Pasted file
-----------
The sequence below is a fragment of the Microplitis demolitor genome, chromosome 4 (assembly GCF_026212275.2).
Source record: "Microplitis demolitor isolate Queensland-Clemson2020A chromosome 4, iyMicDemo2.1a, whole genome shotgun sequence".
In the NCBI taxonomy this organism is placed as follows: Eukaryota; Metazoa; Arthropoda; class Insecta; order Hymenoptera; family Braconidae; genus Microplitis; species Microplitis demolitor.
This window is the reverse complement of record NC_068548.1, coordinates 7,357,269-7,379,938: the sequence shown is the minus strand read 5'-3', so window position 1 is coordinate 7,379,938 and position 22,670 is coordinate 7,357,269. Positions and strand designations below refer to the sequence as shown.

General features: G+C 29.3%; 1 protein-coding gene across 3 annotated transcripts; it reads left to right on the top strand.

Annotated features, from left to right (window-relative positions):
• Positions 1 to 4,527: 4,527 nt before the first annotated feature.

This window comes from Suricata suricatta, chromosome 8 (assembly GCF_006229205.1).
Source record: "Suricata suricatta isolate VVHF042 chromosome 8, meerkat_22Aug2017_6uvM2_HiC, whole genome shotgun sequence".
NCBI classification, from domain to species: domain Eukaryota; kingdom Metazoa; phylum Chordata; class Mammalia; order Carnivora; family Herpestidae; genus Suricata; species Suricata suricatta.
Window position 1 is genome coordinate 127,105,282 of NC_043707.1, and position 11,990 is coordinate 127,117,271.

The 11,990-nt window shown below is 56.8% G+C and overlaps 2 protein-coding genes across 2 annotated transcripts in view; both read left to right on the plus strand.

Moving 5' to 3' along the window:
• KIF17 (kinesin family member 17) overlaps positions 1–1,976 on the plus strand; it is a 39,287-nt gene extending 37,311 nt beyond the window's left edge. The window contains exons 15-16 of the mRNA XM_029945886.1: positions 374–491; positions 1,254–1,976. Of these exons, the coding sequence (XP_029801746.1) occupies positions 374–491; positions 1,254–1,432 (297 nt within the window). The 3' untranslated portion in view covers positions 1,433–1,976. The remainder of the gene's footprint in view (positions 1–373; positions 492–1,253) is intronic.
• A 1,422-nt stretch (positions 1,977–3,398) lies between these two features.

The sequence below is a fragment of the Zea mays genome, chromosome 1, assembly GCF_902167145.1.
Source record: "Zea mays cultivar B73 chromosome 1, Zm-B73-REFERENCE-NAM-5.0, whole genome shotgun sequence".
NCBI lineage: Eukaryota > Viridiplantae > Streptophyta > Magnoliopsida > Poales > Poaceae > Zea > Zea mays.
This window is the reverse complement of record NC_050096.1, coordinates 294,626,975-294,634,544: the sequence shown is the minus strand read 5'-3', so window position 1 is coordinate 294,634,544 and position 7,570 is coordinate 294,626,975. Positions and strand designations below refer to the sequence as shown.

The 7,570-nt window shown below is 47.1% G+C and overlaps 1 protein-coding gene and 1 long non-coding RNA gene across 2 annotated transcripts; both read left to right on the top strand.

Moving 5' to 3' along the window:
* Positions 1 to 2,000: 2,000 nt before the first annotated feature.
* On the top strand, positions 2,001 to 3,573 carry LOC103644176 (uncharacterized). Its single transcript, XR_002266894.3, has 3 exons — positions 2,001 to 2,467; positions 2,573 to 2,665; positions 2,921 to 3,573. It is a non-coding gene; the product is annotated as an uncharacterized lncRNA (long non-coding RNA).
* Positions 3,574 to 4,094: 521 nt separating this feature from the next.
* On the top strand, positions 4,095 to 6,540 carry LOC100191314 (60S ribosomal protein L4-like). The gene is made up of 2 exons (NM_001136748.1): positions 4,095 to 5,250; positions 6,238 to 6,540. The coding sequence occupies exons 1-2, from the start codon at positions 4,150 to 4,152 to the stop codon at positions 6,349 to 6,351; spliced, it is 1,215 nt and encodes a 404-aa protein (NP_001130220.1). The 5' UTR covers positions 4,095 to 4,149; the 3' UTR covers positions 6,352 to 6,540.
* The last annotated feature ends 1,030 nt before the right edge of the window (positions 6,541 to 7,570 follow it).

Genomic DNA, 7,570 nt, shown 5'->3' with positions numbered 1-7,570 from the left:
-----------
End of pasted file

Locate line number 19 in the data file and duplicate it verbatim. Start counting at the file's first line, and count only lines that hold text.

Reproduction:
This window is the reverse complement of record NC_050096.1, coordinates 294,626,975-294,634,544: the sequence shown is the minus strand read 5'-3', so window position 1 is coordinate 294,634,544 and position 7,570 is coordinate 294,626,975. Positions and strand designations below refer to the sequence as shown.